It is often the subject of some debate and so today it seems opportune to post because Santa Cruz Policía Local are reporting that they “caught a woman red handed” the other day parking in a disabled bay with a card which did not belong to her, but to her husband, who died five years ago. They further say that they had been keeping an eye on her Mercedes for a few months to compile a dossier of “offences” – the investigation appears to have been initiated by a denuncia made against her by someone offended at an able-bodied person’s use of disabled spaces.
In Spain, disabled badges are issued to the person, and only the disabled person him/herself is supposed to use it. In the particular case being reported by Santa Cruz police, the badge has been confiscated and annulled, and a file sent to the issuing department in the Canarian Government. In addition, the local police issued a fine: the exact amount is unknown but police sources say it can be up to €200. Police further say that this is the sixth such offence in Santa Cruz alone that they have dealt with so far this year.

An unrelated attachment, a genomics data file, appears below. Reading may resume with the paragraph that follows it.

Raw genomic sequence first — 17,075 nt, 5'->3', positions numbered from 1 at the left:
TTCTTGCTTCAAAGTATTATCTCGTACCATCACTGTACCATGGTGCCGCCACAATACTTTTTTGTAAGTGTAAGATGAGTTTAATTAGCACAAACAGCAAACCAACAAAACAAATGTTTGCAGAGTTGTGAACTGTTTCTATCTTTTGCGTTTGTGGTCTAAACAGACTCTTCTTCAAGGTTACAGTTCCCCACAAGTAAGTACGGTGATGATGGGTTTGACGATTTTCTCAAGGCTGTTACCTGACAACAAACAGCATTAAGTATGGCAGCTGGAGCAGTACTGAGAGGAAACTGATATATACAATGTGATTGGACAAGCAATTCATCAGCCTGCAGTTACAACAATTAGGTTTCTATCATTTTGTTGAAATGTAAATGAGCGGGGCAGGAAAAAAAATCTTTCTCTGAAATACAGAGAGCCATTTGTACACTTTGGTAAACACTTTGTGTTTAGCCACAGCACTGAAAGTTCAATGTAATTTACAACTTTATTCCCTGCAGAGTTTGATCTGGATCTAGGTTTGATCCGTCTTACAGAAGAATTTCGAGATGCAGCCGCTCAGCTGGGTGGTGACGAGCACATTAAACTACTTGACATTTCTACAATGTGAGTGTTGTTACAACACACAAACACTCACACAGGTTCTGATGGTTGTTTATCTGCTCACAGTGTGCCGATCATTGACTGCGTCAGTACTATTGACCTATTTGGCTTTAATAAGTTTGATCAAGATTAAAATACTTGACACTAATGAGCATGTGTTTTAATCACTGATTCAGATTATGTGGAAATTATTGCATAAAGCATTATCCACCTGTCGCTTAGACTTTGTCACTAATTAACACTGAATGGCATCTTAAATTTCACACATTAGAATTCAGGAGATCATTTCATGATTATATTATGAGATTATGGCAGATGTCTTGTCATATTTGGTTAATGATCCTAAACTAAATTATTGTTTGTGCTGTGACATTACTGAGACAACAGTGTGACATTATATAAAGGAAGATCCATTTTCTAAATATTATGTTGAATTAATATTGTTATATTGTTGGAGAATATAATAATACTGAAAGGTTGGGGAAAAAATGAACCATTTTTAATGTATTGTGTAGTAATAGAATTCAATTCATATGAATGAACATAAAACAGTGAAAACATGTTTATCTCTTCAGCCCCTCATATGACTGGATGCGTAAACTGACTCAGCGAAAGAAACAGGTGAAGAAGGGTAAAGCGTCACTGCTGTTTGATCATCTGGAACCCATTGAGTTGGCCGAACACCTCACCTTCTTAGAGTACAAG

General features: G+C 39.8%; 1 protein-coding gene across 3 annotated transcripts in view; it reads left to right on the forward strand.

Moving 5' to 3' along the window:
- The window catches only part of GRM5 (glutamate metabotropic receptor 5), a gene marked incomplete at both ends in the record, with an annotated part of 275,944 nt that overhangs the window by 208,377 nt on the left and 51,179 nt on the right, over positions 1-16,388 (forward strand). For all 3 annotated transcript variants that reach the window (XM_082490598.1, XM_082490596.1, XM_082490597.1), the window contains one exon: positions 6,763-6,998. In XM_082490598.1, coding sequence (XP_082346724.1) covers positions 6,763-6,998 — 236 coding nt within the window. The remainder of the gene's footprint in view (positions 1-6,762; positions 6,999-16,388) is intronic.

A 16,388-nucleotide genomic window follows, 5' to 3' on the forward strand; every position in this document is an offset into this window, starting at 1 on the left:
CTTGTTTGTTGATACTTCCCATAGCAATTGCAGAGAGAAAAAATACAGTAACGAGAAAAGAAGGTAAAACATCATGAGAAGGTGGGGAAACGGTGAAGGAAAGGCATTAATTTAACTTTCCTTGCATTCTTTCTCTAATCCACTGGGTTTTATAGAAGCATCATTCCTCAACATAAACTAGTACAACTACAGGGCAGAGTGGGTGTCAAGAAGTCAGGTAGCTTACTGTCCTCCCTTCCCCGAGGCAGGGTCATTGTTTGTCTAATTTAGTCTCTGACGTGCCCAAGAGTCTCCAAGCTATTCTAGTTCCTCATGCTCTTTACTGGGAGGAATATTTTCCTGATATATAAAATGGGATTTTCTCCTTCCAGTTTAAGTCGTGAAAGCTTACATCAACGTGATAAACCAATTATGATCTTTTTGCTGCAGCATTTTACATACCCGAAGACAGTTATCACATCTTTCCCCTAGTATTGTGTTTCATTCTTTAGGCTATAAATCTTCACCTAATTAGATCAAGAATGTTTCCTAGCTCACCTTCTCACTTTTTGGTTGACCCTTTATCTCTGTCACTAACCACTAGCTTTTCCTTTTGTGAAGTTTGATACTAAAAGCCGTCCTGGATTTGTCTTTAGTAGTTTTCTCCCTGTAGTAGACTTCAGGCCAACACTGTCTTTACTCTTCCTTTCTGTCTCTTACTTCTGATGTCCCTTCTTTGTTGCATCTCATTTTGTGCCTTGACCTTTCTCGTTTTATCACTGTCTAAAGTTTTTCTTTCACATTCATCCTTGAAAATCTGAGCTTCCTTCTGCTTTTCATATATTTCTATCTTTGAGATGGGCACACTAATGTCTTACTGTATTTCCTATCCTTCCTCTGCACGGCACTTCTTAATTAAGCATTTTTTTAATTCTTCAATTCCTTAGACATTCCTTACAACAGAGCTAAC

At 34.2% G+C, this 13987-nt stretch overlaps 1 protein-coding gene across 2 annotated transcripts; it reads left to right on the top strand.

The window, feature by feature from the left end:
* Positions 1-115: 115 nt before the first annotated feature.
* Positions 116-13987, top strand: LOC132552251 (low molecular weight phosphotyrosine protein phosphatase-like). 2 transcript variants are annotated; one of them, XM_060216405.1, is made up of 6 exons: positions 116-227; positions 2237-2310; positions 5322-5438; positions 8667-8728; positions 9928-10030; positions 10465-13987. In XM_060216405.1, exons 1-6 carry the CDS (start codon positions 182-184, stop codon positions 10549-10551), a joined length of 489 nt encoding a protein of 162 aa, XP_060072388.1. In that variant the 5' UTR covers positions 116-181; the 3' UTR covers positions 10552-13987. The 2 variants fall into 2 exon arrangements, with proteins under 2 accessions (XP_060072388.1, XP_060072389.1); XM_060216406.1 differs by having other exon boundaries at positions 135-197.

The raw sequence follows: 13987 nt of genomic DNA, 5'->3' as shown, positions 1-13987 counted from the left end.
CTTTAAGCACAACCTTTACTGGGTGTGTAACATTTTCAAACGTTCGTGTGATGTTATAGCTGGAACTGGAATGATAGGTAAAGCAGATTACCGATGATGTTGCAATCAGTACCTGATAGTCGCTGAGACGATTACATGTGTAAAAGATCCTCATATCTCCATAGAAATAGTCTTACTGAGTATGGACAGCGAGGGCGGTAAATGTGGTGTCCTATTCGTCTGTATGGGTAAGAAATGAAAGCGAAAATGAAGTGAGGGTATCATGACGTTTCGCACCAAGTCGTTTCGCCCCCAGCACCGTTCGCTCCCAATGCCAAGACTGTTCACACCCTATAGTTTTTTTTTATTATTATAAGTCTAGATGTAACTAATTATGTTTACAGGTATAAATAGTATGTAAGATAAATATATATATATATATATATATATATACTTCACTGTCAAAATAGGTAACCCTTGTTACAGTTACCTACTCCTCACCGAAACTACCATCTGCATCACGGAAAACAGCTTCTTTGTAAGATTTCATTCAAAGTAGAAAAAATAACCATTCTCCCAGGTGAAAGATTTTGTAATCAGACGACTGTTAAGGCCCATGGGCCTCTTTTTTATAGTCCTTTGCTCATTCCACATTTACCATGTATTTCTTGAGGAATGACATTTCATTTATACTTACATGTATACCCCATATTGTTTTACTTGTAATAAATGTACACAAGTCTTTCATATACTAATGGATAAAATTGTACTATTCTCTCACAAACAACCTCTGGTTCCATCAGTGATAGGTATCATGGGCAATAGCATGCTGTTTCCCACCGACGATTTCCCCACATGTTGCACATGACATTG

Anyone who needs to apply for a badge here needs to be prepared, I’m afraid, for a bit of a wait. There’s no fast track system, but a multi-stage, multi-location application. The first step is to be formally registered with the police as a resident because only residents may be granted the badges. An applicant then needs to apply to a local ayuntamiento which will ask for a medical report from the GP. Then the applicant will be called for an assessment appointment with the Canarian Government in Santa Cruz, but there is a very long waiting list for this. After the assessment, a “level of disability” notice is issued, and then the applicant returns to the town hall to apply for the badge, the type of which is given depending on the level of disability granted. In terms of length of process, it’s at least a year, probably nearer two.